Another Novelist Who Should Stick To Fiction
So how is Portfolio magazine doing with its newly topical covers? The concept illustration, a golden gas nozzle, leaking more gold, is attention-grabbing. And the cover story (teased with a Boom!) is tantalizing: business is thriving, oil deals are flowing, McMansions are rising... in Iraq. We're not the most generous judges of Joanne Lipman's Portfolio, and the dissection of the lavishly funded Conde Nast title is a monthly ritual. Even if we were fair, we'd have to say: author Denis Johnson's feature, like Iraq itself, promises much and doesn't deliver. Why not?
Like another contributor in the current issue, Jay McInerney, Johnson is a novelist: he won the National Book Award for his novel Tree of Smoke. Like McInerney, author of Bright Lights, Big City (who covers Art Basel in Miami as if the art show were merely an extension of his sodden New York nights), Johnson is out of place in a business magazine, or in fact-based journalism, for that matter.
The Tree of Smoke author's mission was to "touch" the oil pipeline and, presumably, convey the majesty as only a novelist can. He barely made it out of the Sheraton hotel's breakfast room in Erbil, staying within the safe confines of American-friendly Kurdistan. Our informant tells Gawker that Portfolio's Bill Tonelli, a favorite of editor Joanne Lipman and the commissioning editor on the piece, kept the draft to himself for two weeks while he himself phoned Iraq to work some facts into the story.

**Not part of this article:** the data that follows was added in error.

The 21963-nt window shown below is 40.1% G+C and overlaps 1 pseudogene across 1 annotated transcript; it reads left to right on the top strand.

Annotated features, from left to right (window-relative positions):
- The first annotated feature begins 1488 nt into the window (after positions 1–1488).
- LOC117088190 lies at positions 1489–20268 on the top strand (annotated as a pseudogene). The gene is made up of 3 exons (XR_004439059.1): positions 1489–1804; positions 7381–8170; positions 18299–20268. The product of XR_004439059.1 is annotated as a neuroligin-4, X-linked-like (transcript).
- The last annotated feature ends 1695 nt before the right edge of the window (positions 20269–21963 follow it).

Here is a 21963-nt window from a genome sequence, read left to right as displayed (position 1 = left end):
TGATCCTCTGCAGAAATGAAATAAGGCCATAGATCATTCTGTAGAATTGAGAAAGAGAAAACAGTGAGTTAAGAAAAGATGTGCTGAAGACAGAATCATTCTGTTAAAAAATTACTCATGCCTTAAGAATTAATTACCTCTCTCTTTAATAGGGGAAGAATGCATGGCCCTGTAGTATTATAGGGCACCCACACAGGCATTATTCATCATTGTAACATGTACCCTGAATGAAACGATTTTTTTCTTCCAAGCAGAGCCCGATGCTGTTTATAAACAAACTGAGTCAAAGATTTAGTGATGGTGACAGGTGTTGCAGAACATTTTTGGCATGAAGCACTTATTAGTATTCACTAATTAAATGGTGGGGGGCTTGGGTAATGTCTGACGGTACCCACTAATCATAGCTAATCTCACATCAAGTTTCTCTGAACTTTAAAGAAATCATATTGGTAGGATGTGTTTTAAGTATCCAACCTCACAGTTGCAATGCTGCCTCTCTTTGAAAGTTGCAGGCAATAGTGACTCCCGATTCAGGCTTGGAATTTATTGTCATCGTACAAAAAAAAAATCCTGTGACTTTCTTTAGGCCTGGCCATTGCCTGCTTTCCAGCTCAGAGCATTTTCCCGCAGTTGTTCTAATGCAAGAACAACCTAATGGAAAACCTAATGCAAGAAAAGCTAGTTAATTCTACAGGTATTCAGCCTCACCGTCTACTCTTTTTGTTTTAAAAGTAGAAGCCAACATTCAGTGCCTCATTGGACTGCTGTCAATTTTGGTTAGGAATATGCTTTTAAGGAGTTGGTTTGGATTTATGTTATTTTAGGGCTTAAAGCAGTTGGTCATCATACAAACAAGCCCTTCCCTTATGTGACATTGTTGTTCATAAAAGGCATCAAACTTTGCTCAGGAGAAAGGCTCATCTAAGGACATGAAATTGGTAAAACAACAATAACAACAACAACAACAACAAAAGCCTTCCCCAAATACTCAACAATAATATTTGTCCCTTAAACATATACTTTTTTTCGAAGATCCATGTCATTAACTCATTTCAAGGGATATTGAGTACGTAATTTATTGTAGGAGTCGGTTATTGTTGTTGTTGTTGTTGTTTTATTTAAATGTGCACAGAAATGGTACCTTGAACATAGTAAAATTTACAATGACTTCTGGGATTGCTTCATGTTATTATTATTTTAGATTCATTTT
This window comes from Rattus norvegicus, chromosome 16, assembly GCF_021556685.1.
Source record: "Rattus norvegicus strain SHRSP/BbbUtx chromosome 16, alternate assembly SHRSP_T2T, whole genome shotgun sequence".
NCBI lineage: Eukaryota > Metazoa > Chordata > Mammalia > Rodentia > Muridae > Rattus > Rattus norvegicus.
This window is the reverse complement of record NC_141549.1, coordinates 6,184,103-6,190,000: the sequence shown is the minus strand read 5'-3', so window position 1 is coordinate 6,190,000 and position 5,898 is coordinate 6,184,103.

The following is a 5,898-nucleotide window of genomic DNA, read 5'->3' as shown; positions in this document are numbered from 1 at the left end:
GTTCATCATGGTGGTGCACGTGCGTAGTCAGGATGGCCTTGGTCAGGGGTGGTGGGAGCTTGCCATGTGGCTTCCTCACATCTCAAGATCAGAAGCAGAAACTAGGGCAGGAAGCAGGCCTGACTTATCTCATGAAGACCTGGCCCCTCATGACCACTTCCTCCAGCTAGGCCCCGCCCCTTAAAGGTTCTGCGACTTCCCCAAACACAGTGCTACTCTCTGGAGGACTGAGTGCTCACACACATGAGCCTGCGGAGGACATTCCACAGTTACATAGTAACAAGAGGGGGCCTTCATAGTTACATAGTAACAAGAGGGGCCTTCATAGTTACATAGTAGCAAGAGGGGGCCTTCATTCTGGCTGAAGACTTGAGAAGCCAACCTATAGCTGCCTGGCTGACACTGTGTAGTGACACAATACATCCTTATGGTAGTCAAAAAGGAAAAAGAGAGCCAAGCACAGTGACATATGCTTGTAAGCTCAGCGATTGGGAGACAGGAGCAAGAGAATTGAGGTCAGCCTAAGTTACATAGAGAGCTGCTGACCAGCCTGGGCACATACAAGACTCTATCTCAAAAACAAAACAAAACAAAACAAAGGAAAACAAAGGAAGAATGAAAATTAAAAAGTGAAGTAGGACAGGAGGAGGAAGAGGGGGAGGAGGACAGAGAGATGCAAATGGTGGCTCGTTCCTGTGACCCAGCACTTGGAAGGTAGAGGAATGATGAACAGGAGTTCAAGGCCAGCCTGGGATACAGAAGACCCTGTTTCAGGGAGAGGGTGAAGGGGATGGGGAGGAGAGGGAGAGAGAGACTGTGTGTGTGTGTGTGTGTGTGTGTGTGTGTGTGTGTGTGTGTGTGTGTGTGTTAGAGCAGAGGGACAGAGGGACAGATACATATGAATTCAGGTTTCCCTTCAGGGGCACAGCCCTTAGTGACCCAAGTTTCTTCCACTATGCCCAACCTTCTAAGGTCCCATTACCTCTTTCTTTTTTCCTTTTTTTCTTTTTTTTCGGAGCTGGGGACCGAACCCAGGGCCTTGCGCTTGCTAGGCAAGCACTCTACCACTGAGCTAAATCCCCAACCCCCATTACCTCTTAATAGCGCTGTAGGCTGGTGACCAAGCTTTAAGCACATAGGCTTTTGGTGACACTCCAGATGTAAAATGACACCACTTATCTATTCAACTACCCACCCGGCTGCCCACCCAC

Johnson was impressed by the economic vitality of Kurdistan. Why hasn't it been recognized by journalists from the New York Times and CNN, he wonders. "Here's a guess, just one possibility: because journalists are pimps for war, my friends, in burgundy velvet suits. And that's the news from here." Here's another guess, just one possibility: because real reporters do, occasionally, leave the five-star hotels that so impressed Portfolio's coddled author.
So, has Joanne Lipman's vain effort, to turn novelists into business journalists, finally run its course? Don't bank on it. Portfolio's brittle editor, famously ignorant of journalistic precedent, has the ambition to nurture writers in the way that GQ and Talk once managed, and a long wish list to work through. Top of her list: best-selling creator of Alex Cross, the African-American forensic psychologist, James Patterson.
Addendum: Where is Howell Raines, Portfolio's media critic? When the former New York Times editor was appointed, the magazine did say that his first column would be in March, on coverage of the election. So we're not ringing the alarm just yet. But he did, say our spies, submit an earlier column on Katie Couric, which would have been for the current issue. Pretty dated, and thin, we hear. "No one bothered checking to see if he could actually write a column and no one asked him for ideas before announcing his signing. He apparently didn't take too well to being edited."